Carl Icahn Says Market Is Falling; Will Apple Stock Avoid The Crash?
Activist investor Carl Icahn made headlines on Monday by expressing his concern over the stability of the stock market during an interview on FOX Business Network.
On the surface, Icahn’s prediction of a stock market downturn just weeks after his declaration of a $240 price target for shares of Apple Inc. (NASDAQ: AAPL) may seem contradictory. Here’s a look at exactly what Icahn said and what a market downturn could mean for Apple shareholders.
Cause For Concern
In his interview on Monday, Icahn said that stock investors have “a lot to be concerned about” when it comes to current share prices. Icahn believes that the extended environment of low interest rates has been keeping the market afloat, but that the house of cards could come crashing down when the Federal Reserve begins raising rates.
“By keeping interest rates this low, you are creating bubbles that you don’t even know about,” Icahn explained, adding, “It’s not will it happen, it’s when it will happen.”
Related Link: Apple Has 'Limited Downside,' UBS Says
Icahn’s ominous interview on Monday might leave Apple shareholders puzzled, as it comes only weeks after Icahn sent an open letter to Tim Cook declaring that Apple shares should be priced at $240, nearly twice their current value.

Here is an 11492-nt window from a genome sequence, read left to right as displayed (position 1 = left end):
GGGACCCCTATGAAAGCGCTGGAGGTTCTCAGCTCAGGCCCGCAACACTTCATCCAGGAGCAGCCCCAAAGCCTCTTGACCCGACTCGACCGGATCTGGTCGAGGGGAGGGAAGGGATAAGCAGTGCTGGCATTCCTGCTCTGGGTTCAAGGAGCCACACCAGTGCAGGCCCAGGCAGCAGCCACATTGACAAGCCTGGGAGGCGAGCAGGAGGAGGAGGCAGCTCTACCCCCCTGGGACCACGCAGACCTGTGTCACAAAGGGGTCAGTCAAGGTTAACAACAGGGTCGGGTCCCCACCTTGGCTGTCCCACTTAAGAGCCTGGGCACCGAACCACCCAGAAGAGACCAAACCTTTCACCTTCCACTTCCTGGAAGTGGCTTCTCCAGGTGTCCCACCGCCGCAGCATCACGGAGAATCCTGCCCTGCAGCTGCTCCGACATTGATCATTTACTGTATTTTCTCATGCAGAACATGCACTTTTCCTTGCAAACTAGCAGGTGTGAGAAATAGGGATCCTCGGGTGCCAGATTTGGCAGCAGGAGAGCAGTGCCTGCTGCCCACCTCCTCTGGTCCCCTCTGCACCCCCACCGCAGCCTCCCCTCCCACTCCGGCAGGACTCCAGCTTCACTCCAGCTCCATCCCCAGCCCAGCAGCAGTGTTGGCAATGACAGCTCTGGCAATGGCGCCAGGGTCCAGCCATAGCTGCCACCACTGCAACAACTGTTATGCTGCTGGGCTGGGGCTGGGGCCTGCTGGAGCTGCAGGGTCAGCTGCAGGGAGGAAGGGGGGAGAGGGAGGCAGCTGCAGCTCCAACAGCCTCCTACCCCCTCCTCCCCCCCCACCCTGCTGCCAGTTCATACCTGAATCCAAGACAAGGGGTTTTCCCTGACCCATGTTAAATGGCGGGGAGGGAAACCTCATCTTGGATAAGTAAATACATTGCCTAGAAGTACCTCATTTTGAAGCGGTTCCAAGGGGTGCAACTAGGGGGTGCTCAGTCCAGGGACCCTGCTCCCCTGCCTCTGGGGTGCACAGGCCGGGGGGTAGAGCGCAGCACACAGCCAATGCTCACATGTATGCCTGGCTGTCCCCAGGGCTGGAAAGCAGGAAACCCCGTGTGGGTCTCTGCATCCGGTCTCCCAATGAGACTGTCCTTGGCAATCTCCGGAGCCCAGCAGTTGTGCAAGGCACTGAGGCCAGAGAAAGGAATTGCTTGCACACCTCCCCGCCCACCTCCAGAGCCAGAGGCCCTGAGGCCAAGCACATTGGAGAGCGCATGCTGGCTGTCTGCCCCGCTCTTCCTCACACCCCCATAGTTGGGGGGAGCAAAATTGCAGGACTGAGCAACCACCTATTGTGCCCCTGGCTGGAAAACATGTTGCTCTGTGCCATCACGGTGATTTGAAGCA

What Shareholders Can Expect
If this market downturn is anything like the last three recessions, Apple shareholders will likely not see $240 per share any time soon.
During the Financial Crisis, the S&P 500 fell 48.4 percent from October 1, 2007 to March 31, 2009. Apple shares dropped by 32.8 percent during that time. While Apple outperformed the market, the company’s shares still lost nearly a third of value.
During the recession of 2002, the S&P 500 fell by 29.4 percent, but Apple shares tanked by 37.8 percent, lagging the overall market.
Finally, during the Dot-Com Bubble, the S&P dropped by 30.9 percent from April 2000 to October 2001. However, Apple shares fell by a whopping 76.7 percent during that time.
While Apple is certainly a completely different company today than it was in 2000, the rising tide of the stock market has lifted a lot of ships during this six-year bull market. Unfortunately for shareholders of solid companies, a bear market tends to weigh on the stocks of even the best companies.
If Carl Icahn is correct that the stock market will soon be in trouble, Apple shareholders will likely suffer right along with the rest of the market.
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